Er, I really hate to have to point out something so immediately obvious, but Churchill’s Nobel Prize for literature in ’53 was awarded largely for his series of books called The Second World War, which mostly dealt with when he lead a 1940-45 coalition government consisting of both Tories AND Labour in the same cabinet. It’s not a literary work about conservative thought. Plus, as an earlier post noted, he wasn’t a conservative for large parts of his literary or political career, standing for parliament as both a liberal (he had a life long friendship with David Lloyd George) and as a constitutionalist, and returning to parliament in one government that was a conservative and liberal alliance (Liberal has a very different political meaning in the U.K to Australia, of course, although some struggle to understand this).

        For a lot of his literary career Churchill mostly wrote historical books rather than purely political ideology. But he did write Liberalism and the Social Problem and The People’s Rights, which called for sweeping social agendas of reform and were very radical for the time.
        Oh, by the way, Churchill’s grandson (also a Winston) was born to socialite Pamela Harriman. She was a prominent Democrat in the U.S. and ended up as Bill Clinton’s ambassador to France. Granted, not absolutely relevant, but it does show that having been a Churchill for a while doesn’t seem to stop you from winning accolades from people who aren’t entirely conservative. Maybe because Winston snr doesn’t neatly pigeonhole as a conservative and wasn’t one for significant parts of his life?

        1. The Labour party isn’t conservative? Now I’ve heard everything.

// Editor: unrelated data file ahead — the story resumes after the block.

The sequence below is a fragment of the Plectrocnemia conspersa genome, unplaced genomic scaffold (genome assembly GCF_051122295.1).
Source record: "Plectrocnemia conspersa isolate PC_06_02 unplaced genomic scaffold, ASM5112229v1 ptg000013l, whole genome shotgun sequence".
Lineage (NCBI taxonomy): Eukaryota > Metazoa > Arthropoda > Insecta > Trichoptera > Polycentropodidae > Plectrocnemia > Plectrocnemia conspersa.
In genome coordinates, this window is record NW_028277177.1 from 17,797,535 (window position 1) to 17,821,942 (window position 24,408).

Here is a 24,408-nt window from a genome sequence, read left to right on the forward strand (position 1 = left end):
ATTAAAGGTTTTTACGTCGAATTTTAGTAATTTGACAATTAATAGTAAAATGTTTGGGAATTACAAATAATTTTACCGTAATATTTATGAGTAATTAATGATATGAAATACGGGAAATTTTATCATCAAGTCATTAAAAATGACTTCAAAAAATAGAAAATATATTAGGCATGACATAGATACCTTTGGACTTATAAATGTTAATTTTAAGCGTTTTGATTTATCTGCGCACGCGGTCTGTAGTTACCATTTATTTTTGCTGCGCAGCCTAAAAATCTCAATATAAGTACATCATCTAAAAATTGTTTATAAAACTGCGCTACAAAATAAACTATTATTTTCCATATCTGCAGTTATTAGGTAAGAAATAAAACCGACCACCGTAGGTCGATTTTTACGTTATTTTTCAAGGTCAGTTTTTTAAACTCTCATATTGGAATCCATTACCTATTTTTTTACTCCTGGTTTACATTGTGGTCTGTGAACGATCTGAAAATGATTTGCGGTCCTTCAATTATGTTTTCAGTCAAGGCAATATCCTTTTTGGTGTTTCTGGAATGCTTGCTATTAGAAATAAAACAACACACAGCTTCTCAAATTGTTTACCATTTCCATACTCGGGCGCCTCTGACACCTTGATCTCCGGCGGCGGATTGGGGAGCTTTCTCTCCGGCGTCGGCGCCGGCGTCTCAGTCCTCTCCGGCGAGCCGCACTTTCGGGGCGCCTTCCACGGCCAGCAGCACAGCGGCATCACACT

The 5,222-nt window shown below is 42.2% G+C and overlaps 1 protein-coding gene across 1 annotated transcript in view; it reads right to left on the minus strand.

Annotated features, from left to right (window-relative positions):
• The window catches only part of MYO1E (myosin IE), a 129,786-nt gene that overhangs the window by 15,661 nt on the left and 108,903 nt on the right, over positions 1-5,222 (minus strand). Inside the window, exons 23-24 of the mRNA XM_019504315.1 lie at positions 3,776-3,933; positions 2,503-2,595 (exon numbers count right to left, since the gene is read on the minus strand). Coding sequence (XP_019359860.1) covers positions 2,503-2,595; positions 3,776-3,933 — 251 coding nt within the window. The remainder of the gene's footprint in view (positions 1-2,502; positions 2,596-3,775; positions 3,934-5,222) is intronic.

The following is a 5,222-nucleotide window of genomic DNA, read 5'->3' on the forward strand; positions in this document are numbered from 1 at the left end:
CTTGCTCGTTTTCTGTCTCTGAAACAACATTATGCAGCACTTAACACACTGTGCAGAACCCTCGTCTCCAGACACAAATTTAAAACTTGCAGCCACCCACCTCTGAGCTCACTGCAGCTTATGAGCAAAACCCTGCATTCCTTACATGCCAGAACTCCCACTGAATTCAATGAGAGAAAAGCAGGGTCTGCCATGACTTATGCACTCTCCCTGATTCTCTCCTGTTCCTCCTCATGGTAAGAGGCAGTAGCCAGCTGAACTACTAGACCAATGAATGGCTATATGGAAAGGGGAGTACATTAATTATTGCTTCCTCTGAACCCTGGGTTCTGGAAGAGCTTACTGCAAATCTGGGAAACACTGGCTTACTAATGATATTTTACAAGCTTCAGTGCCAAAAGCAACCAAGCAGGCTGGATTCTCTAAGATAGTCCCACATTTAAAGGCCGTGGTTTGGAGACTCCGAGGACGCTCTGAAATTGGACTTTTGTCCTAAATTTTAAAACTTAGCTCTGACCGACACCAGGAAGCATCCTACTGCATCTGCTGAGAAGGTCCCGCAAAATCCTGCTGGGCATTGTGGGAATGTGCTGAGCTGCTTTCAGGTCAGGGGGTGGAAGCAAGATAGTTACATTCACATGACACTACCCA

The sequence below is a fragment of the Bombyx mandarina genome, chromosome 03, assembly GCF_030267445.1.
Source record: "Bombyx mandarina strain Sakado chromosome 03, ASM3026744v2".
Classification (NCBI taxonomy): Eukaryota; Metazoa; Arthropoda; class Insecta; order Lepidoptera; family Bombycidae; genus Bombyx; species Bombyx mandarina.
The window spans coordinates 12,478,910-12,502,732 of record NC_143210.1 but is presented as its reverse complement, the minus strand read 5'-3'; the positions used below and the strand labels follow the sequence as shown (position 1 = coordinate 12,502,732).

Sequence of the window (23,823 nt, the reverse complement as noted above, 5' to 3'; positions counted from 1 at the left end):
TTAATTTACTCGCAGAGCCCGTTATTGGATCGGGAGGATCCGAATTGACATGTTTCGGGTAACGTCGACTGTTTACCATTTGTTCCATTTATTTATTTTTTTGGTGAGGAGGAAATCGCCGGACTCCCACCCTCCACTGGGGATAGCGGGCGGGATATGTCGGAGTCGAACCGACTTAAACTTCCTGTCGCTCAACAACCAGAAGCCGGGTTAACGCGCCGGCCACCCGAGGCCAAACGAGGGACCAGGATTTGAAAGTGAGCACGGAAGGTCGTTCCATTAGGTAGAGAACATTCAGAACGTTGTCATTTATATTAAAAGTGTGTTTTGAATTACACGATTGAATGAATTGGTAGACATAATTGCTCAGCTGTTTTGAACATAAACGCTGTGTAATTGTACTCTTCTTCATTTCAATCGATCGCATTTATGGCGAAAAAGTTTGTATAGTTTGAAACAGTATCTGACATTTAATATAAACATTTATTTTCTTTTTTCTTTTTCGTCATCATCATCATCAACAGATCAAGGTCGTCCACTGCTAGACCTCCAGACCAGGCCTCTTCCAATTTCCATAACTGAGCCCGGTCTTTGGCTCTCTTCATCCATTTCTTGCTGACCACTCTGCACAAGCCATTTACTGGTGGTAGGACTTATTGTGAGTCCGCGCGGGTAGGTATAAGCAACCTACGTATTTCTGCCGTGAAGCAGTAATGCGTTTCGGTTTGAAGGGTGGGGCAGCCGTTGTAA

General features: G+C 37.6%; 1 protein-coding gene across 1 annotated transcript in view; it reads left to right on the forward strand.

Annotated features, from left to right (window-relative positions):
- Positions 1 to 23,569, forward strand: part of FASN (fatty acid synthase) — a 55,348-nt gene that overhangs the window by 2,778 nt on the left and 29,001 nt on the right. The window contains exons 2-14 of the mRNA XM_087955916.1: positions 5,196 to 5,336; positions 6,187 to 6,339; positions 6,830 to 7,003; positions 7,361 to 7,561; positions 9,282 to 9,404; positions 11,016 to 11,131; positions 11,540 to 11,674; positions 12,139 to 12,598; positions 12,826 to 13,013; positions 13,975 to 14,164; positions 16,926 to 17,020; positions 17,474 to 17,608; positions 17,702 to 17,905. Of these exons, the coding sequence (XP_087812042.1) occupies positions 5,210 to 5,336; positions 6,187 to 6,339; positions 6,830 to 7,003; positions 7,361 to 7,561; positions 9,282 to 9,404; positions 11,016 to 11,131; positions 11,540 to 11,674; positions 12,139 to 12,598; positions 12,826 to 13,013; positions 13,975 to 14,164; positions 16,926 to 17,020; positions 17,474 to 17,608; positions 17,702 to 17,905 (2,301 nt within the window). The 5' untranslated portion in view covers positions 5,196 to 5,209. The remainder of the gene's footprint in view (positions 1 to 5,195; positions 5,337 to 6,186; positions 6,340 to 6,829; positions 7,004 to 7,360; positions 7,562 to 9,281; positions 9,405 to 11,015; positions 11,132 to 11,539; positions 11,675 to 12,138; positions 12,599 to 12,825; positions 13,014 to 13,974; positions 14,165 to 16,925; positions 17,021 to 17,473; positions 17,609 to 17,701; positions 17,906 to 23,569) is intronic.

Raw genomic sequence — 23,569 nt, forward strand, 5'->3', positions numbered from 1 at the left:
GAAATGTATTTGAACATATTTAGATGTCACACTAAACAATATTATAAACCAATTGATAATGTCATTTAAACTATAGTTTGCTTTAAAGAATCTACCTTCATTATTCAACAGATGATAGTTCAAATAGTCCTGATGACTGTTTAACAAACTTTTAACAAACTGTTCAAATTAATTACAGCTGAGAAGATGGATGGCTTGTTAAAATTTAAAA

Even if Churchill sat on the fence between Conservative and Labour then there’s no doubt that he was a conservative (note the lack of a capital “c”). The Labour party isn’t “left” and never was.

          The point that Churchill, a conservative, was awarded a literary prize, refuting Tim Blair’s unresearched statement.

          1. Helen claimed Churchill’s award was for a body of work that was conservative.

            But it wasn’t.
            Helen suggested he was popular in literary circles despite being a conservative.
            But he wasn’t a conservative all of his career, and he had a strong following amongst people who were not conservatives.

            Hence, he is not a good example for her to use.

            As Churchill said- “The truth is incontrovertible. Malice may attack it, ignorance may deride it, but in the end, there it is.”

        2. Was it Sir Samuel Hoare who famously stated “Churchill has written an enormous book all about himself and called it The World Crisis”?

    2. (1) Are you saying that Churchill’s book was not written by a Conservative from a Conservative’s point of view? Because that is what was advanced in Razer’s article.

      (2) “Including but senior military personnel” Wha?? Wasn’t Razer’s point that Colebatch relied on anecdotal evidence, which is extremely unreliable?

      (3) It is a short article. Please help a humble lefty and tell me where Razer said anything close to “unions were perfect”?

      (4) What the hell is Crickey?

      (5) Does something published in the “Green Left Weekly” automatically get dismissed, regardless of validity? And does such a publication exist?

  12. I watched the televising of these awards on SBS & just couldnt believe that Colebatch’s book Australia’s Secret War about unionists causing the death of servicemen in WW2 could be rated as joint winner of a history prize, seeming it is written from an extreme conservative bent with much bias and anecdotal evidence where I have read admirers of it even describe John Curtin as a Communist! Anyway most of the stuff he canvasses in the book about industrial disputes is no secret as wharfies had some of the worst working conditions imaginable and had every right to take action and improve conditions which had caused many serious injuries to them.